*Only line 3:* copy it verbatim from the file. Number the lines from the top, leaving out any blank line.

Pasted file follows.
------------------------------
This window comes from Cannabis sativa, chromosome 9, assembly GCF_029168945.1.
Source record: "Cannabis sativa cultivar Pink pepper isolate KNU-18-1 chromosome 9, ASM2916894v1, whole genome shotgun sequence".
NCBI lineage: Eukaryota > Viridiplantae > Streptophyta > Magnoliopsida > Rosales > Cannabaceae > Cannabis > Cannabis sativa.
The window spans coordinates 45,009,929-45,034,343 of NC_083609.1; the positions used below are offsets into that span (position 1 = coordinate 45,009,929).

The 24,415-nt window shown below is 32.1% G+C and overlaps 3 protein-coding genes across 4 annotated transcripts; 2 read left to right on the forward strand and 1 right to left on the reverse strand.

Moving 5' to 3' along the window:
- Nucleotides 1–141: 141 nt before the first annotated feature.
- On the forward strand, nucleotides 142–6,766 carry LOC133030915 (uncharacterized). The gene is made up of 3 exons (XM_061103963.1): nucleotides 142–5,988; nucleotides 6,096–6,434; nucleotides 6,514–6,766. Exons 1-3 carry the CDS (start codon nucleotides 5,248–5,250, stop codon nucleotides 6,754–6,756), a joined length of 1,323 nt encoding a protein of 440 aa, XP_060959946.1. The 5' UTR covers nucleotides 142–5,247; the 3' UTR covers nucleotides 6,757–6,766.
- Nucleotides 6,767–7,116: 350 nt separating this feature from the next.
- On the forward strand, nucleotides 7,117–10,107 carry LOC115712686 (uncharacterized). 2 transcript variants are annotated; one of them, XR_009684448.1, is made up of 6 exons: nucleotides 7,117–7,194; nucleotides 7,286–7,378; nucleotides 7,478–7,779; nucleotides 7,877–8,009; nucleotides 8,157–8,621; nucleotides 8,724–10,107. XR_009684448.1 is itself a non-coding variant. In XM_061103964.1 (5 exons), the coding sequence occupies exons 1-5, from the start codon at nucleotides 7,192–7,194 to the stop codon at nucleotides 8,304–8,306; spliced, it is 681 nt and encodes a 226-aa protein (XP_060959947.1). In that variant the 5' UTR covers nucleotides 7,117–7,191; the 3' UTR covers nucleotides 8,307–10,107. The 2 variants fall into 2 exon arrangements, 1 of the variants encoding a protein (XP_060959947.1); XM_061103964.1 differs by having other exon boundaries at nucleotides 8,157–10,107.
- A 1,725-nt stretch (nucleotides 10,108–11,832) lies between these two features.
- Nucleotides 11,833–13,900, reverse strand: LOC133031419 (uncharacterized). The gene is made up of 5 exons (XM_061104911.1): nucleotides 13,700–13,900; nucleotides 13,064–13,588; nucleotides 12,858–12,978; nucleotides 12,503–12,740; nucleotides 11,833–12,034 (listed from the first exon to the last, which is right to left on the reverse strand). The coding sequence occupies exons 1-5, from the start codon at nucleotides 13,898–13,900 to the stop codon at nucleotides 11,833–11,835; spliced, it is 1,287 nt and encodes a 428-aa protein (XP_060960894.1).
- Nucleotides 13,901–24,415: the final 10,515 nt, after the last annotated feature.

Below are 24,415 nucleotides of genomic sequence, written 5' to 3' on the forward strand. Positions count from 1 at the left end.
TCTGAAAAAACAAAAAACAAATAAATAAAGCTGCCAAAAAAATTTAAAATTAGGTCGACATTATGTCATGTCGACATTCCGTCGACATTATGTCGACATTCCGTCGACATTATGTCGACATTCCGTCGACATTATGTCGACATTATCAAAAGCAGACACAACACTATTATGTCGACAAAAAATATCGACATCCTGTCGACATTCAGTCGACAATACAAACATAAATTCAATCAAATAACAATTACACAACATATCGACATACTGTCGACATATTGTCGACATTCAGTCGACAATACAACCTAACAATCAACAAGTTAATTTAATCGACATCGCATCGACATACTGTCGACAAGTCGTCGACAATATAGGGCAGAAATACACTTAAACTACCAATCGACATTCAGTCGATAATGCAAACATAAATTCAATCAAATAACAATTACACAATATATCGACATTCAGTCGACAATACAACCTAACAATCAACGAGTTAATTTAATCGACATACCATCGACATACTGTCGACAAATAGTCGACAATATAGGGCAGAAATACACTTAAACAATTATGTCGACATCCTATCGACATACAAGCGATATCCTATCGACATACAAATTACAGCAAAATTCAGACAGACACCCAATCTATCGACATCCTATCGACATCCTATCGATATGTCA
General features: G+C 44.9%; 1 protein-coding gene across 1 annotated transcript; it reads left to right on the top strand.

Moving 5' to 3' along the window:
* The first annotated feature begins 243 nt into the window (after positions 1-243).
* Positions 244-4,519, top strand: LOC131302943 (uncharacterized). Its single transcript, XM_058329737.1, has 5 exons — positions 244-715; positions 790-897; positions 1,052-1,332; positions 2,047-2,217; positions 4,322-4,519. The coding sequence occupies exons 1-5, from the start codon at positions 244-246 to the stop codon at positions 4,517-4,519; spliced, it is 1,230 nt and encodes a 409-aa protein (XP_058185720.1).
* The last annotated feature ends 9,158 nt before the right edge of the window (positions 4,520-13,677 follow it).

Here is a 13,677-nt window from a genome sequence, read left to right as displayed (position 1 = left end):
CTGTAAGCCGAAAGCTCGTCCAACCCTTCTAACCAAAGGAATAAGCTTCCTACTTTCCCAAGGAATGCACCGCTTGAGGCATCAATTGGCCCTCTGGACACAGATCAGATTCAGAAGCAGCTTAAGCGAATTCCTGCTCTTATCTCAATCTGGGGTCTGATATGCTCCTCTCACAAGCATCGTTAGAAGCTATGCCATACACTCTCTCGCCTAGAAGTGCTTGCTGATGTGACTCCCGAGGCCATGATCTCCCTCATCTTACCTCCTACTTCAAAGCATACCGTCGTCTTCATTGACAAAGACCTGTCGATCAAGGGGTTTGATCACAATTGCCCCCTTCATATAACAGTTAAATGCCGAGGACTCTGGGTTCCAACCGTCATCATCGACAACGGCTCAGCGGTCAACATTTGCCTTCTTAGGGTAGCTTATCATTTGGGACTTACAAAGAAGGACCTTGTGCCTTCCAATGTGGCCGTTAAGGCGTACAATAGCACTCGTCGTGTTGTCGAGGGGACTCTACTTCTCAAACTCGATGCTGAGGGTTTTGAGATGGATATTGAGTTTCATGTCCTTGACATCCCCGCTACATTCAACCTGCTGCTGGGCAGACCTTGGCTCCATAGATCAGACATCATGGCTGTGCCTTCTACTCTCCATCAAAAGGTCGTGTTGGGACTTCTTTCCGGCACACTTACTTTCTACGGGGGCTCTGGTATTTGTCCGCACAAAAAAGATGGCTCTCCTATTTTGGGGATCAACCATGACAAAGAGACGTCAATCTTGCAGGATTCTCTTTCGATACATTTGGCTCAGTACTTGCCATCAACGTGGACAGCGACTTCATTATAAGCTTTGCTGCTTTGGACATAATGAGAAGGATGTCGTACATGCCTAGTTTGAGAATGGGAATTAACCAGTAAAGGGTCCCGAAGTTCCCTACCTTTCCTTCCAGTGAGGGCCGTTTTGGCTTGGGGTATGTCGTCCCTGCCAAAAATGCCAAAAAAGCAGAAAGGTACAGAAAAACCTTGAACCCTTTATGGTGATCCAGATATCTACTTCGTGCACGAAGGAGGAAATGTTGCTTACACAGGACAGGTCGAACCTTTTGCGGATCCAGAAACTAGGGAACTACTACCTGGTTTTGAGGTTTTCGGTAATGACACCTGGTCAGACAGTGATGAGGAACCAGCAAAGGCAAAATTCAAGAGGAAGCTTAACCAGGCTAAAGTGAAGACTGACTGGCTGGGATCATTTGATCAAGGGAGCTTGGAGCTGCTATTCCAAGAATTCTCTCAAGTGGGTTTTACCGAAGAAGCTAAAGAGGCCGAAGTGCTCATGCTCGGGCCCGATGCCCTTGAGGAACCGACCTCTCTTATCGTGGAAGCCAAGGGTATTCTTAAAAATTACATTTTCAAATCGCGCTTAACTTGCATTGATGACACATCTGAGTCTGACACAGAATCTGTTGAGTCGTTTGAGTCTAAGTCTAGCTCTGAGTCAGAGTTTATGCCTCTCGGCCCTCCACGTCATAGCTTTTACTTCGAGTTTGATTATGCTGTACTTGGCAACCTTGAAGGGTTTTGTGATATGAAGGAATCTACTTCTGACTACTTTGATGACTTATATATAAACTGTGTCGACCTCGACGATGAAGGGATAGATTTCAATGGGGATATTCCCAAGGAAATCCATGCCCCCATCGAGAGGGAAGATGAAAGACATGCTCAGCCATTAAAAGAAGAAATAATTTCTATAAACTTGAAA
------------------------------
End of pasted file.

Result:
NCBI lineage: Eukaryota > Viridiplantae > Streptophyta > Magnoliopsida > Rosales > Cannabaceae > Cannabis > Cannabis sativa.